Microsoft unveiled a piece of hardware full of hard drives that companies can fill up with data before sending it off to Microsoft data centers. Companies would use this service for sending massive amounts of data they want Microsoft to host, but that would be too slow or costly to upload over the internet. AWS did something like that in 2015.
Microsoft is also introducing a service that will ease the migration of databases from on-premises data centers into its cloud, and it will start letting people reserve computing resources for future use — at lower prices than they would ordinarily pay. AWS announced a database migration service in 2015 and reserved instances in 2009.
And following the 2016 introduction of AWS' Shield service, which stops applications from being overwhelmed by distributed denial-of-service attacks, Microsoft is now coming out with a comparable tool — the same technology that Microsoft uses to keep Office 365 and Xbox Live running.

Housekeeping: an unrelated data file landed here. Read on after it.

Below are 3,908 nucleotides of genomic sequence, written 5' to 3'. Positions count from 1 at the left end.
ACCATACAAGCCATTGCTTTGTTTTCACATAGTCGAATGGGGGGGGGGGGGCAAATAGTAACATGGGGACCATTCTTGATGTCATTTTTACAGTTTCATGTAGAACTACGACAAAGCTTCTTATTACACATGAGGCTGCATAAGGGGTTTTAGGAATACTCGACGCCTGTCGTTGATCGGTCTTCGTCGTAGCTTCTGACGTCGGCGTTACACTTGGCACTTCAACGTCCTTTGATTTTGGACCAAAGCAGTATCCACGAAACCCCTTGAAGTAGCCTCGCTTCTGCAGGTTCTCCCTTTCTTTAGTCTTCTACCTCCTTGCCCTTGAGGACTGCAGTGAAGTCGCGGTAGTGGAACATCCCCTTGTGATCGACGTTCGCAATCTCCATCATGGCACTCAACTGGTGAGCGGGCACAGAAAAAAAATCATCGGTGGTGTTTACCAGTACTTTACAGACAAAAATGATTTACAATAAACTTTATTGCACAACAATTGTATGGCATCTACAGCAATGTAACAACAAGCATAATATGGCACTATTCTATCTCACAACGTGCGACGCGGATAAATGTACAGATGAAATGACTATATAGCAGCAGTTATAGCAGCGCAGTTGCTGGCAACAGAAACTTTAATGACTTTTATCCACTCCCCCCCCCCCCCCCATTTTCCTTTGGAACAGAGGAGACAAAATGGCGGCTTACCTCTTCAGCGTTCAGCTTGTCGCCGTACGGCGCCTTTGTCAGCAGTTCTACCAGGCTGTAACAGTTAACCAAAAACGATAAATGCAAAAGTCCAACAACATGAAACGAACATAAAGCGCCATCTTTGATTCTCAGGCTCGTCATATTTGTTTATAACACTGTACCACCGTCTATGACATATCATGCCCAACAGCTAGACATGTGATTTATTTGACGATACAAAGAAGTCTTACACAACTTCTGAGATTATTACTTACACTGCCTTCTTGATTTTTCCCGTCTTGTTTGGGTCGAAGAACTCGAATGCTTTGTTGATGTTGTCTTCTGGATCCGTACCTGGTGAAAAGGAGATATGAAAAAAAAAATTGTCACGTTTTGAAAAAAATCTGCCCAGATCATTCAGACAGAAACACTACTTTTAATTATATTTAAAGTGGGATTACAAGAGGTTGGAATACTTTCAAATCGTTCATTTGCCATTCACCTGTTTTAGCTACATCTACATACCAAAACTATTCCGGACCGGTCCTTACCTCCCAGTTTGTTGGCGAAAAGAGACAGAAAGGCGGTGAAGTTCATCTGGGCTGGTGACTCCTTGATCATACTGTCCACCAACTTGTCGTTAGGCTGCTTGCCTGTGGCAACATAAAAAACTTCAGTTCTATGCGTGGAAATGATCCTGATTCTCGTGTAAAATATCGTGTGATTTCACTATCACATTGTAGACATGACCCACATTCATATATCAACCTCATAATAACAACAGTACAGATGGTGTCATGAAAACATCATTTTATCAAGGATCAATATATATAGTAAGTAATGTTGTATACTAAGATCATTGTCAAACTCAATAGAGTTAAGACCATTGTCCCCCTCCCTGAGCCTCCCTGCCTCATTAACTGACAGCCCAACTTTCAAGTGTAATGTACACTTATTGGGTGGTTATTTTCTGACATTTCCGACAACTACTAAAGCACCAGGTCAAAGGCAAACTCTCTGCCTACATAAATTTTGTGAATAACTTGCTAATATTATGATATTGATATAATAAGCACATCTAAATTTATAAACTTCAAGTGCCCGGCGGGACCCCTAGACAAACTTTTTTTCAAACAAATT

AWS held 34 percent of the market for cloud infrastructure services in the second quarter, and Azure, its closest competitor, had 11 percent, according to Synergy Research Group. Microsoft has consistently sought to keep up with AWS by matching prices for core computing and storage in Azure, and making its cloud services available from more places around the world alongside AWS.
Earlier this year Alphabet's Google cloud — which had 5 percent of the cloud infrastructure market, according to Synergy — showed off Cloud Dataprep, an app for easily cleaning up data and getting it ready for deep analysis. Now Microsoft is responding with a data cleaning tool of its own that "learns your data preparation steps as you perform them," a Microsoft spokesman wrote in an email.